"I would guess that Tug has to be tired. It's like asking a starting pitcher to come back after pitching a complete game on a day and a half rest."
NBC Broadcaster Tony Kubek

Tug McGraw, master fireman, would pitch the 10th and the A's would threaten. Felix Millan made his second error of the game (3rd of the series) allowing Sal Bando to stretch a single into two. Bando got to third base, but was stranded there. Tug got Mr. NotOctober Jackson to ground out, intentionally walked Tenace, and got Vic Davalillo to pop out to Rusty in right.

In the bottom of the 10th only Buddy Harrelson made some noise for the Mets with a single to right. Willie Mays, batting for Tug, grounded into a force play to end the inning.

Harry Parker, a relief pitcher New York picked up with Jim Beauchamp in 1971, had his most productive season in 1973. He went 8-4 with a 3.35 ERA and 63 strikeouts in 131⅔ innings of work to become an integral contributor for the Mets National League pennant run.
Parker started out well getting one quick out, then surrendered a walk to Ted Kubiak. Harry K'd Angel Mangual but the always reliable Jerry Grote let the third strike get by him. Jerry was crossed up by an unintentional cut fastball from the Met reliever.

Grote was also behind the plate for every inning of every game in this series, got pretty banged up in Oakland (hbp/wrist), and he had to be fatigued by the 11th inning. He said as much after the game, because Jerry of all people knew that he should not have lost the handle on that pitch. It ended up being a huge play.

That little bandito Bert Campaneris was up next, and of course he bloops a single over short, driving in the Athletics 3rd run of the game to give them the lead. Centerfielder Don Hahn was able to cut down the A's shortstop, who tried to take 2nd on the play, but the damage was done.

 New York had the top of the lineup coming up in the bottom of the 11th. They needed one to keep it alive, two to win. Wayne Garrett gave hope with a lead off single.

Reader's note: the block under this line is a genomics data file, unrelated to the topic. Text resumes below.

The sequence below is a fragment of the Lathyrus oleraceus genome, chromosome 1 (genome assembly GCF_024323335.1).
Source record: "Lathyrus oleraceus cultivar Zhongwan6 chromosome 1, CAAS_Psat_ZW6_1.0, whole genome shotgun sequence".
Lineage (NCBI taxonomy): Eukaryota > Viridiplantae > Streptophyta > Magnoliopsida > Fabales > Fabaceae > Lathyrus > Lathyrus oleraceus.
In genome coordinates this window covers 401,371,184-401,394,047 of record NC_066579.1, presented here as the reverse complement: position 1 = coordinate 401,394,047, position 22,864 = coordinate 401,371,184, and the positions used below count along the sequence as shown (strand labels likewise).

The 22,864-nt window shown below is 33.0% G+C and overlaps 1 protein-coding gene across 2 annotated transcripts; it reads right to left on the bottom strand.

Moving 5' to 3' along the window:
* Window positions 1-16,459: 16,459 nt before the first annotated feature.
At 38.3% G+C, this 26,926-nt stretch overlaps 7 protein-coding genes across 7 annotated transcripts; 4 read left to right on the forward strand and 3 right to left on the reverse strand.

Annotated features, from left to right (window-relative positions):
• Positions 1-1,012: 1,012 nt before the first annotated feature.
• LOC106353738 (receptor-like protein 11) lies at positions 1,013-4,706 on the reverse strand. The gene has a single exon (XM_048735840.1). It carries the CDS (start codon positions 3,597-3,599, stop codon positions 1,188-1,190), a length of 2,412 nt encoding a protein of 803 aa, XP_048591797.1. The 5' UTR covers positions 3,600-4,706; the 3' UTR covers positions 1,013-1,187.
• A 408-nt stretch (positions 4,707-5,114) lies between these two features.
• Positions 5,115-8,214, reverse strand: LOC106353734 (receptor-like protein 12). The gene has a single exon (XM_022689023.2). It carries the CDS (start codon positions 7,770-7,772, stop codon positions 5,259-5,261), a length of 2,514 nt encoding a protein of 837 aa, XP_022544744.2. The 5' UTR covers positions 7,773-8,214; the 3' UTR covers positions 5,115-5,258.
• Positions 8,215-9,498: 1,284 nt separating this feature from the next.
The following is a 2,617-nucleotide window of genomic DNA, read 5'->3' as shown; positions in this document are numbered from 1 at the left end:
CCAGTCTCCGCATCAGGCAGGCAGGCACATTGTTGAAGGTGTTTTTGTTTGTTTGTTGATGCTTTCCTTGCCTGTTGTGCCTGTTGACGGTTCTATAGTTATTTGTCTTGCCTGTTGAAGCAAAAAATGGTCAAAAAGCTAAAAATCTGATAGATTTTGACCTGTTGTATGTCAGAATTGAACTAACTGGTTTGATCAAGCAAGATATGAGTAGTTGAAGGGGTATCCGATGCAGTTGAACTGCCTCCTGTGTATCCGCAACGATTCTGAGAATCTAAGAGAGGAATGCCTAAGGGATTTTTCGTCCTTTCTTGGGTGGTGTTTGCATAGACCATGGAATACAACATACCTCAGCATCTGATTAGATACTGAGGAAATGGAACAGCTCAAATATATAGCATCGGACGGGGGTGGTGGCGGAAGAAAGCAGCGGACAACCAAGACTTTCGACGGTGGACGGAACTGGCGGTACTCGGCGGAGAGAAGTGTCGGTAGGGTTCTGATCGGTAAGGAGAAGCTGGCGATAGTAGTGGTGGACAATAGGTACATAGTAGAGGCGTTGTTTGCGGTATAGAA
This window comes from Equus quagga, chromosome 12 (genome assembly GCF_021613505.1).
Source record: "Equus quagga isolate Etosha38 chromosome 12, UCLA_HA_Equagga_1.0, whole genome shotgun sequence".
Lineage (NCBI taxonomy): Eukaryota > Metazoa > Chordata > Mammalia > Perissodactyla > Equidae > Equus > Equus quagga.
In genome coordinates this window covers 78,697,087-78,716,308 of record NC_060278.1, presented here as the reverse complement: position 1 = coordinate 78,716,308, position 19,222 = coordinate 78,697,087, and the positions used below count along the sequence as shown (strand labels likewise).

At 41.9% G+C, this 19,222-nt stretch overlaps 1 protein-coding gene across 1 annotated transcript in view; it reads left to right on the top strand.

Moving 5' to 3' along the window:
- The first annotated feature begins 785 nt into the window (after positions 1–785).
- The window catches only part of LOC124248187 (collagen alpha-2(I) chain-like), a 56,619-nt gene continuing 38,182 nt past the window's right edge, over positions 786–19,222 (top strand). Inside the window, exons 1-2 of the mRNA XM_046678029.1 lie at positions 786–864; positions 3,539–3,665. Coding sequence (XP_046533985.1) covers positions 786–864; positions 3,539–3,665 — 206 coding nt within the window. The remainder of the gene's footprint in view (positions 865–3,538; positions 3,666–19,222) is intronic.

A's pitcher Paul Lindblad, who pitched two fine innings in relief, now made way for the A's master fireman, Rollie Fingers. Felix Millan greeted Fingers with a bunt down the 1st baseline, sacrificing Garrett to second. With one out things lined up perfectly for New York. A runner in scoring position with both Rusty Staub and Cleon Jones coming up. But Fingers got Rusty to fly out to center, and Jones grounded out to...who else, shortstop Bert Campaneris.

The Mets had lost game three in New York and the A's were up a game, 2-1. Tom ended up with 12 strikeouts and allowed 2 earned runs. The winning run in the 11th was unearned. Harry Parker got hit with the loss. Oaklands Paul Lindblad got the win and Rollie Fingers, the save.

 From a fans perspective, being back home in New York, with a performance like that from Seaver, plus a shaky Catfish Hunter, the Mets really should have won this game. They had a runner on in every inning except the 8th. The team had 14 left on base, 1 for 11 with runners in scoring position. Felix Millan had three errors, and we were undone by a Grote passed ball, as rare an occurrence as it gets in a Mets loss.
Woe was me.

Umpires: HP - Jerry Neudecker, 1B - Paul Pryor, 
2B - Russ Goetz, 3B - Harry Wendelstedt, 
LF - Marty Springstead, RF - Augie Donatelli.
Time of Game: 3:15.

Attendance: 54,817.

Field Condition: Kinda messed up

Start Time Weather: Not like California. Kinda nippy.

2014 NL Golden Glove Centerfielder
 What a joy to watch this guy do his thing.

 Coming up, hopefully before Christmas, 
Game Four of the 1973 World Series 

Working on a Gene Mack (like) version of Shea Stadium.